A funeral in the village was a great, though sad event involving many traditions and superstitions. When a person died, even in the middle of the night, some-one would have to go to the local coffin maker's home for the stretcher board. Chosen neighbour would then wash, dress and lay out the corpse on the board which lay over chairs. Special linen was always kept for such an event. White sheets covered the board and there was another to cover the body which was clothed in a white night-dress if female or a white shirt if male. Long, white woollen stockings covered the feet. Sometimes, if there was room, a clothes horse - a folding wooden erection for drying clothes - was at the head of the board and was also draped with white cloth.
When the burial arrangements were made, two chosen neighbours acted as bidders. If a man died two men each wore a black sash across one shoulder. For a woman, female bidders wore mauve and for a child a white sash was used. They would knock on everyone's door and say "You are invited to so and so's funeral, lift at 2 and bury at 3". Of course in those days communities were not so large and so everyone tended to know about the forthcoming funeral. Most Trimdon Grange and Trimdon Colliery burials took place in Kelloe churchyard and it meant everyone walking there. The glass hearse would be drawn by one or two horses wearing lovely feathery plumes as their headgear. The procession of walkers would form outside the house, where the coffin would be brought out and placed on chairs whilst hymns would be sung over it.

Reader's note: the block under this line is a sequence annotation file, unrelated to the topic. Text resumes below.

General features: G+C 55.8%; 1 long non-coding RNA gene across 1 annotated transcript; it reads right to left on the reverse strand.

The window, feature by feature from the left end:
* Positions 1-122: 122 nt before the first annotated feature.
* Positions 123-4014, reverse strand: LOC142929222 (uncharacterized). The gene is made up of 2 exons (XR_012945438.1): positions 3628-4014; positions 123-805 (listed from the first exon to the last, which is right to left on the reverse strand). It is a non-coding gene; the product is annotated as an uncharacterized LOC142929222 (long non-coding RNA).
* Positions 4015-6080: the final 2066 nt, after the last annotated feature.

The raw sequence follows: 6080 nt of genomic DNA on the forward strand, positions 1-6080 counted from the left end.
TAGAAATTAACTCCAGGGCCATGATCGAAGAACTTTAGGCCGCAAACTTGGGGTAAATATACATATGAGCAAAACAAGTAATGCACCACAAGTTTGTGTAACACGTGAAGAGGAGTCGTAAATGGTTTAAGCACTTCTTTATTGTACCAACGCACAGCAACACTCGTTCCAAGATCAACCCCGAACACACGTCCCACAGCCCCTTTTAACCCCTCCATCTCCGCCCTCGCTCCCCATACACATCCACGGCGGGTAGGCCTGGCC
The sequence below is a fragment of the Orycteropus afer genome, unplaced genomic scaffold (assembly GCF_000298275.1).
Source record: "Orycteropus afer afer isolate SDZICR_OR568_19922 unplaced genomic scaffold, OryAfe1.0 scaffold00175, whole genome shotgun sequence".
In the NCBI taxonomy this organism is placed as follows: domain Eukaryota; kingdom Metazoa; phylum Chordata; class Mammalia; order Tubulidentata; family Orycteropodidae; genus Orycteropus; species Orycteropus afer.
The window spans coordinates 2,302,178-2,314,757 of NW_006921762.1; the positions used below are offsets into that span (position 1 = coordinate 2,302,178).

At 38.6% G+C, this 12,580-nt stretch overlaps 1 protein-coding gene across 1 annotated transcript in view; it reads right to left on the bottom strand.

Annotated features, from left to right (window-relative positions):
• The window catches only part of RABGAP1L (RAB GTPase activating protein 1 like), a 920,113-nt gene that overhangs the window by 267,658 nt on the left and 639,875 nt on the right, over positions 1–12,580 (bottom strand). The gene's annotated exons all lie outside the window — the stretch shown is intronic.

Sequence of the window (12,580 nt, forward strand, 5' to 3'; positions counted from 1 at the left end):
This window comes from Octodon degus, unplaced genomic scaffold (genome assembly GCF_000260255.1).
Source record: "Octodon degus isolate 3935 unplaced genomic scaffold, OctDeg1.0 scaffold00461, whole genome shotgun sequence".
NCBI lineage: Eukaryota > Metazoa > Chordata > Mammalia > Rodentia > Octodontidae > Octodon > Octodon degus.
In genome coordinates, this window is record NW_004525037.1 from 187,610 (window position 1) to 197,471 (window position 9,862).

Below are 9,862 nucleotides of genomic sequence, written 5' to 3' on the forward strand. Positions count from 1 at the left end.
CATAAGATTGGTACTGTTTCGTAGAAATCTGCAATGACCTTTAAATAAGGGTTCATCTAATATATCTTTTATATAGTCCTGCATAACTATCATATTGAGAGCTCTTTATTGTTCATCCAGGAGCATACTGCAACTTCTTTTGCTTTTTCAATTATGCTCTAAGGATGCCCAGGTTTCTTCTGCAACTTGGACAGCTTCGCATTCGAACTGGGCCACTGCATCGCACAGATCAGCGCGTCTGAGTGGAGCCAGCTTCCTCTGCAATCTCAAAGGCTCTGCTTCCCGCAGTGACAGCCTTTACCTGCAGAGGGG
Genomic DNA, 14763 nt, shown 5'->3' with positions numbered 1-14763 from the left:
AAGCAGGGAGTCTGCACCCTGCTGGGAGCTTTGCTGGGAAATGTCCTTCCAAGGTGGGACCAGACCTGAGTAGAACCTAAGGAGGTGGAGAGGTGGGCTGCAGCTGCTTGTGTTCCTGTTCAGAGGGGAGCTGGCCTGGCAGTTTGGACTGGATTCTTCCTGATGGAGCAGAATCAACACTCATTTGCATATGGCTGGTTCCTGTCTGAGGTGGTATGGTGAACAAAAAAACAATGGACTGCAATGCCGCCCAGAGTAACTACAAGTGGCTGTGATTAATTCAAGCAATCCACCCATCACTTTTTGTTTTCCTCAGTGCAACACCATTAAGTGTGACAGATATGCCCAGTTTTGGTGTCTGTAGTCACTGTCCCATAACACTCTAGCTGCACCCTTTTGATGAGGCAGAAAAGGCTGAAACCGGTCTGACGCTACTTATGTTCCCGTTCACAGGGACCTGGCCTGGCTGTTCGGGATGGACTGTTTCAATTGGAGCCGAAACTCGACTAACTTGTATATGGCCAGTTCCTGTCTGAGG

Tradition demanded the wearing of black and mourning close relatives would wear dark colours for a year afterwards. If this was not practical, a deep band was worn on the sleeve to show reverence. The white paper blinds at the windows of the deceased were kept drawn not just for the burial but for a few days afterwards. Boiled ham would be bought or a friend would cook a shoulder of ham and make pease pudding, for everyone was buried with ham and pease pudding otherwise it would be a disgrace.
Returning from the funeral, tea was laid out and the people, especially the men, congregated outside if there was no room indoors until it was time for the second 'sitting down. There was one old lady who made a point of attending every funeral in the village. She joined the procession and set off with it but as soon as it left the village she hurriedly returned to be sure of a 'first sitting' at the table. Until the time of fastening the coffin, the corpse would be on view to all the visitors. It was almost an insult if someone did not wish to look at the corpse when the veil was lifted from its face. There was an incident in one of the single houses in the Foundry. Having just one room, space was limited, so the corpse was at the foot of the large bed, which was lying sideways to the door. One visitor had her little girl with her who, of course, had to be very quiet. The child could not see any seat for herself and as she was tired, rested against the nearest backrest which was the end of the stretcher board. She must have leaned a bit too heavily because the board acted like a see saw alarming the assembled company as it and the corpse rose into the air. Needless to say, the house was soon empty.
At these sad times, folk relied on the insurance. When a baby was born it was immediately insured for a penny a week policy. This was continued and when the child grew up and was married it was often given the policy to be continued.
Friends and neighbours were all good helpers in these sad times, everybody being willing to assist. If a person had no money then they would be buried by the Parish in a paupers grave. This was a terrible thing for people to contemplate and it was a matter of pride to be able to pay for your own funeral. People tried to save to buy a headstone with a marble surround or a wax flower arrangement under a large glass globe.